Perl and the Y2k problem - page 3
Doomsayers everywhereUnfortunately, hardware and software fixes do not help. The real problem is the wetware. That's right: the defect lies not in our computers, nor in their programming, but rather in ourselves.
Most of the time that people think about dates, they use only the final two digits of the year. They write it on checks. They write in family Bibles. You hear someone casually say, ``I remember back in '65,'' or ``the Generation of '98 had their collective consciousness shaken to the roots by their astonishing defeat to the Americans in the Caribbean,'' and you're just supposed to know what they mean. Just which 65 is that? Assuming a living speaker, it provably has to be 1965. But just which 98 was that? Why, it was not the current year, but rather way back in 1898, when Spain lost the remainder of their decrepit empire to those upstart New Worlders and subsequently succumbed to a national soul-searching that permeated the national literature of that age. In both cases, you resolve the ambiguity by inferring the full year from the context, of course. But if you don't have that context, then you just have to guess. And remember: computers make notoriously bad guessers.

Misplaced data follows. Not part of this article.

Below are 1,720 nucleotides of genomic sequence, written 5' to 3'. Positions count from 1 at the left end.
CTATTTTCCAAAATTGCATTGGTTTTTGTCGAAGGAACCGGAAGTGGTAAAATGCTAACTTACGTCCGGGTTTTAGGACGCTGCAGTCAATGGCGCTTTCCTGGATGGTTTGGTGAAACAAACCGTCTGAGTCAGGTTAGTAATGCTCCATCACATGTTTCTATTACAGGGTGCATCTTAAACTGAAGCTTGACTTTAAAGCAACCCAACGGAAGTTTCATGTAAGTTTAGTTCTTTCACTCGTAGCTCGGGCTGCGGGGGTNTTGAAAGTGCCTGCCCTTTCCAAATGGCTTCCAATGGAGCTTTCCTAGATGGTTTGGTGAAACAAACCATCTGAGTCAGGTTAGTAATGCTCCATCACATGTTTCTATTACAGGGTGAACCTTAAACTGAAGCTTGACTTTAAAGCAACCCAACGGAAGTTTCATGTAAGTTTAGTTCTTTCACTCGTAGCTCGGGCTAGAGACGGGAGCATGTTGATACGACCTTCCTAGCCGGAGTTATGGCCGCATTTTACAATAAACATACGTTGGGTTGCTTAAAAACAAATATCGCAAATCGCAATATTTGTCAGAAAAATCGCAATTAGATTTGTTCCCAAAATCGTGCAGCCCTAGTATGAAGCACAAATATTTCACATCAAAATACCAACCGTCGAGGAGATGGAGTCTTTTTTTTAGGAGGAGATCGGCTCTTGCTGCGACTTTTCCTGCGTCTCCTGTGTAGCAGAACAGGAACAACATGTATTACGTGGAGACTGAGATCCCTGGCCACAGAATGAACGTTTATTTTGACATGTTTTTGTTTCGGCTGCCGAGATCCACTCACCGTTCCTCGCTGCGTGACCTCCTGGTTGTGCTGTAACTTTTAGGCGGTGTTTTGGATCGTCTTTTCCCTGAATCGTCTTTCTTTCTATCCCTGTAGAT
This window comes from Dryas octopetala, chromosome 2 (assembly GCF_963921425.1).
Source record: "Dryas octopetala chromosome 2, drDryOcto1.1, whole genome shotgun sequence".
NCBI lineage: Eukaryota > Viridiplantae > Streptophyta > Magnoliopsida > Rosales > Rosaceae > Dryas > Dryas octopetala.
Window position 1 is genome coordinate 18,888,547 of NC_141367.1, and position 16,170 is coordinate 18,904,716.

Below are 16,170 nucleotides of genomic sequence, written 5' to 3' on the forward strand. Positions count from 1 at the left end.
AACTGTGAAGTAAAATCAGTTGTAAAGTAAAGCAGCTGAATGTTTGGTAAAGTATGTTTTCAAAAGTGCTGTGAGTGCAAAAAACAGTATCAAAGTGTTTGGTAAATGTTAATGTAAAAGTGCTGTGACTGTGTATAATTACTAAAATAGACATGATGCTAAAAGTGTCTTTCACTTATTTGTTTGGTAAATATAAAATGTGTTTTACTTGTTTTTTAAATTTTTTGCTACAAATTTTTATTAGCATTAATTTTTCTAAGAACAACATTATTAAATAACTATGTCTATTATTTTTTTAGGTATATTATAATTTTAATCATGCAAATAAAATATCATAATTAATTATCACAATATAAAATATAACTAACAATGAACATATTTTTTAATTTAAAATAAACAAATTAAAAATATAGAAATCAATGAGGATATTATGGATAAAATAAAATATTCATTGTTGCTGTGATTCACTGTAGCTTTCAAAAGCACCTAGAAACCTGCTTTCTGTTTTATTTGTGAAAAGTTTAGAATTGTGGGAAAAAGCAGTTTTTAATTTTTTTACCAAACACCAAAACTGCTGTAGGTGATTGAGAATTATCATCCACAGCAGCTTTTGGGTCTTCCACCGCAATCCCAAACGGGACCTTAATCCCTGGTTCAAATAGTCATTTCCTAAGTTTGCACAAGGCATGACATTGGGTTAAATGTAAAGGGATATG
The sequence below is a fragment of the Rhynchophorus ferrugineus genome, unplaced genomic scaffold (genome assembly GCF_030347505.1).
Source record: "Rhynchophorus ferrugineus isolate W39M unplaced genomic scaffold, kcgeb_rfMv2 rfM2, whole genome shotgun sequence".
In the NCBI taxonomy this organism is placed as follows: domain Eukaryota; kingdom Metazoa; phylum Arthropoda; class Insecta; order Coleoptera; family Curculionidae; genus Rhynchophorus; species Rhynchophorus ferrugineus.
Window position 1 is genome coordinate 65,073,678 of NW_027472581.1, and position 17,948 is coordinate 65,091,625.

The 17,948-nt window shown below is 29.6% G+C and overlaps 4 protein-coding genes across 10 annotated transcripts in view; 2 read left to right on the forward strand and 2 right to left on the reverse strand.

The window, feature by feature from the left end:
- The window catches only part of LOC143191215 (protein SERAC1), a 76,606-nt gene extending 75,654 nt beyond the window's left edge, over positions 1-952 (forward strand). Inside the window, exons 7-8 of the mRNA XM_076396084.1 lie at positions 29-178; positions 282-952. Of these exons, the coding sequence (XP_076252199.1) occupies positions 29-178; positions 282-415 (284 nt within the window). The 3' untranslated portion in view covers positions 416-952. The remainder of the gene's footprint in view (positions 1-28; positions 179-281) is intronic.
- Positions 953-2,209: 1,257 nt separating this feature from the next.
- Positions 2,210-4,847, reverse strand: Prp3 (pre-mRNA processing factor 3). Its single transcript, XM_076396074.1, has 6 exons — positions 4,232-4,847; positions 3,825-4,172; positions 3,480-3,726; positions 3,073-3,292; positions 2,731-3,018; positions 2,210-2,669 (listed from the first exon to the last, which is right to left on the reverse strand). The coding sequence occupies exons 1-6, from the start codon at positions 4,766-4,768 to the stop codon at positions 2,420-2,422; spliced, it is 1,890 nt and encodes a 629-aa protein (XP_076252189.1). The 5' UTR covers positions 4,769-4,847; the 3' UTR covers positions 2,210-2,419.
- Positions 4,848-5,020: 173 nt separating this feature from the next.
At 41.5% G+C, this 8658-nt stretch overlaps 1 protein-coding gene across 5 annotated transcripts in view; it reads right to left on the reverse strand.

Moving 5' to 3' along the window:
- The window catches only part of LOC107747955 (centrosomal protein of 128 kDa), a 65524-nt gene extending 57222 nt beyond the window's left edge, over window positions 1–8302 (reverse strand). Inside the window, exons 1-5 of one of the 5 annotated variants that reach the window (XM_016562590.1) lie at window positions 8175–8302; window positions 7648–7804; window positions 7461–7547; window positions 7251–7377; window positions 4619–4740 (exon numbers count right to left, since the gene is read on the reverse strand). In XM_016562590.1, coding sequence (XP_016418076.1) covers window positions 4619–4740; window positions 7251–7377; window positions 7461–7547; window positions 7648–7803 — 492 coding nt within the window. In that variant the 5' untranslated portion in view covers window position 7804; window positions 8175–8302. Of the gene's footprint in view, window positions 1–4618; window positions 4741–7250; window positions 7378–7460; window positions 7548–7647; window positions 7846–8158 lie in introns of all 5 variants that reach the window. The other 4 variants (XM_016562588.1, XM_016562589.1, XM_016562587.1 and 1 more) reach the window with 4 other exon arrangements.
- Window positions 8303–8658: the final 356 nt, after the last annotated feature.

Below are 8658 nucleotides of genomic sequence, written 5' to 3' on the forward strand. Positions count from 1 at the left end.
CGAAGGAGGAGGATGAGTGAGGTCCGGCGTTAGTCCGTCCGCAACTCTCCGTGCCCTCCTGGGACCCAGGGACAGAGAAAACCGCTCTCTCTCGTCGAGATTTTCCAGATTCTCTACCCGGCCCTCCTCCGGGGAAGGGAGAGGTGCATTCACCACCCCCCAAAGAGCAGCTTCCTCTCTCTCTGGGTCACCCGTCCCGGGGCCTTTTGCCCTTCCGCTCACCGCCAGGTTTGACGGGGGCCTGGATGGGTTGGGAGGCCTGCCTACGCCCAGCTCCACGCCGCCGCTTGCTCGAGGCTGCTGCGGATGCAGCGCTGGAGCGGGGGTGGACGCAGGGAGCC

The most horrifying aspect of all this is that even with a perfectly accurate and working computer program, one that is obviously ``Y2K compliant'', you are still in big trouble. Take for example, the famous Unix cal program. Let's check out the current month.
$ cal 2 98 February 98 Su Mo Tu We Th Fr Sa 1 2 3 4 5 6 7 8 9 10 11 12 13 14 15 16 17 18 19 20 21 22 23 24 25 26 27 28
Hold on. What was that? Isn't Valentine's Day is supposed to fall on Saturday, not Wednesday, this year? Oops; wrong millennium! What you really meant to type was:
$ cal 2 1998 February 1998 Su Mo Tu We Th Fr Sa 1 2 3 4 5 6 7 8 9 10 11 12 13 14 15 16 17 18 19 20 21 22 23 24 25 26 27 28
As you see, it doesn't matter whether the programs are compliant, because the humans using them are not! Fixing the programs is certainly a necessary step, but far, far from sufficient. You can certify every single program in existence, and it still will not be enough for safety. Until such time as the teeming billions of people in this world -- or even just the many millions using computers -- are all similarly certified, and warranted not to forget, there can be no safety. And that's not going to happen.
To seek legally binding statements that a particular program cannot be intentionally or unintentionally misused is nothing but a witch hunt doomed to fail in its ultimate goal of protecting you and yours. You cannot avoid the fact that there will always be cluefully-challenged users and programmers out there, or even persons of clue who occasionally have a memory lapse. You cannot find them, you cannot blame the tool or language, and you cannot protect yourself from them. Every time a human being thinks about a year in terms of just two digits, the problem reasserts itself. And no one has yet figured out how to fix the wetware.
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